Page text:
[Edited at 2005-04-07 08:56]


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xxxLia Fail  Identity Verified
Spain
Local time: 03:01
Spanish to English
+ ...
aprt from what alkl the others have said Jan 11, 2005

Caro McL wrote:

Thanks for all feedback.


In regard to your immediate worry re the bill, they cannot legally make you pay that bill (in the same way a translator who has rendered a service can legally claim for an invoice), becuase first they would have to PROVE the damages they claim in a court of law before a judge who had heard both sides of the case.


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Caroline McLoughlin  Identity Verified
Ireland
Local time: 02:01
Member (2003)
German to English
+ ...
TOPIC STARTER
Thanks Jan 11, 2005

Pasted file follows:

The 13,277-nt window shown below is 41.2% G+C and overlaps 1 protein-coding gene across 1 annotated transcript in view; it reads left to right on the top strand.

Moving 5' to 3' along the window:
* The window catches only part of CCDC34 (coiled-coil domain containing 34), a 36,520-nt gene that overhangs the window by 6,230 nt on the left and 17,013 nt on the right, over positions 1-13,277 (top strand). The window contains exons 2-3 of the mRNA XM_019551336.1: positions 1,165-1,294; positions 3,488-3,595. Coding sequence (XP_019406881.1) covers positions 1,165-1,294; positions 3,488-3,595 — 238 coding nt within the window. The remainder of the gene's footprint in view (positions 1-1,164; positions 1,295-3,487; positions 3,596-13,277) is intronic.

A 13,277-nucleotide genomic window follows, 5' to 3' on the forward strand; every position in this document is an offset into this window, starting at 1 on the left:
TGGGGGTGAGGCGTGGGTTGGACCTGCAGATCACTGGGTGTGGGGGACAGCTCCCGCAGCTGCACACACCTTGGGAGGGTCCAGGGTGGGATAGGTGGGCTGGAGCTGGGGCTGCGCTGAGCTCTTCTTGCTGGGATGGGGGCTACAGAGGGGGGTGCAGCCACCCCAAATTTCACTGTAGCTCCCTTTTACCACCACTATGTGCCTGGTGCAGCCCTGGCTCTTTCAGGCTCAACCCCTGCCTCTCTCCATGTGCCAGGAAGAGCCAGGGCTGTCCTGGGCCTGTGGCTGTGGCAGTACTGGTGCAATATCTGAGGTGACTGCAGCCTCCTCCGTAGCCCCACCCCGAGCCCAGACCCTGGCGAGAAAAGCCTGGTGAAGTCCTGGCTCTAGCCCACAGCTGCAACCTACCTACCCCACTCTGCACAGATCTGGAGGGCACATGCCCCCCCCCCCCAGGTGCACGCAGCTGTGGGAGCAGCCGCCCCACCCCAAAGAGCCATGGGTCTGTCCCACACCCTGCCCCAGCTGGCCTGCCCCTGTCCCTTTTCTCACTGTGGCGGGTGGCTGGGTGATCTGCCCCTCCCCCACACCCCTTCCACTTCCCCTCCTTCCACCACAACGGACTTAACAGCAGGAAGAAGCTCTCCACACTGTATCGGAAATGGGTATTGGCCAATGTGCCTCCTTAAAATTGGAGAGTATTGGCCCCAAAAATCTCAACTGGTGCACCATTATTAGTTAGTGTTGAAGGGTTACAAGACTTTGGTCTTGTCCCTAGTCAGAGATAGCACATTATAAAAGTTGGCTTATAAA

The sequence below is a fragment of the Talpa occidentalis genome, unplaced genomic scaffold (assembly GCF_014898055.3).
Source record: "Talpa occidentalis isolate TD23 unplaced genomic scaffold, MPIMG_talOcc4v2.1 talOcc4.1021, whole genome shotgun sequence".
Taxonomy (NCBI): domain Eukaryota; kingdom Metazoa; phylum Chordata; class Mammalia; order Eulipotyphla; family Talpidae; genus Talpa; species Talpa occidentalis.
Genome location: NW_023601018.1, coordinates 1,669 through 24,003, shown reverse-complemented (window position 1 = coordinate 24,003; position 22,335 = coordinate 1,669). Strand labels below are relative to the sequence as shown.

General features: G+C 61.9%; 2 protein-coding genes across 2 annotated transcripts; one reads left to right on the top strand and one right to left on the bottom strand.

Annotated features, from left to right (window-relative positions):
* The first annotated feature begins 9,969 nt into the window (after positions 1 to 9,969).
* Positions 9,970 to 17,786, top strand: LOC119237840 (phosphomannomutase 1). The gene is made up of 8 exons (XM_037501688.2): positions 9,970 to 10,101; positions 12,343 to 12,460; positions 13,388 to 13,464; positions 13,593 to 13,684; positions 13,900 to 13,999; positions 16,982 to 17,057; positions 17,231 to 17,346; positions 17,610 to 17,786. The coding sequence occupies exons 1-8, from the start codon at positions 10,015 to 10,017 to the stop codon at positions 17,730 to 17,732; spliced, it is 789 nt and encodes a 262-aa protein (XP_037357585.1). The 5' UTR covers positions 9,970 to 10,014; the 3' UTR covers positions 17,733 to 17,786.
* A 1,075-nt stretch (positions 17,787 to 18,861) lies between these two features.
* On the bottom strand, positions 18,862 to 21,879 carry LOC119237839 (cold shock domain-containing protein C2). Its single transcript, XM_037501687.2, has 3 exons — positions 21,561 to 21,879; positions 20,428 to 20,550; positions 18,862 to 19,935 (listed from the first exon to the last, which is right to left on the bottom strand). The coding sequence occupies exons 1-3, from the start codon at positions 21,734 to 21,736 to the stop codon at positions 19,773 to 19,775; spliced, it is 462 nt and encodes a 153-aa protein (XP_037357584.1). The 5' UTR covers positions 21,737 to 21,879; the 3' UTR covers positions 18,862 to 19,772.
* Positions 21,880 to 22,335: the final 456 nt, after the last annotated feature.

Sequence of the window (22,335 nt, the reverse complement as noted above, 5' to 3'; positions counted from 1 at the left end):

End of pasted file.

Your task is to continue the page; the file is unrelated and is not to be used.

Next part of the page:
[Edited at 2005-04-07 08:55]


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Wenke Geddert  Identity Verified
United Kingdom
Local time: 02:01
Member (2004)
English to German
+ ...
Irish Translators Association Jan 12, 2005

Caro

I noticed from your profile that you are a member of the above association.

Check out their code of practice (http://www.translatorsassociation.ie/), referring to the "disagreements & disputes" section - although it does clearly state in #6.2 that members of the association should endeavour to recommend suitable colleagues where work offered (...) cannot be completed in the time allowed.

HTH

Wenke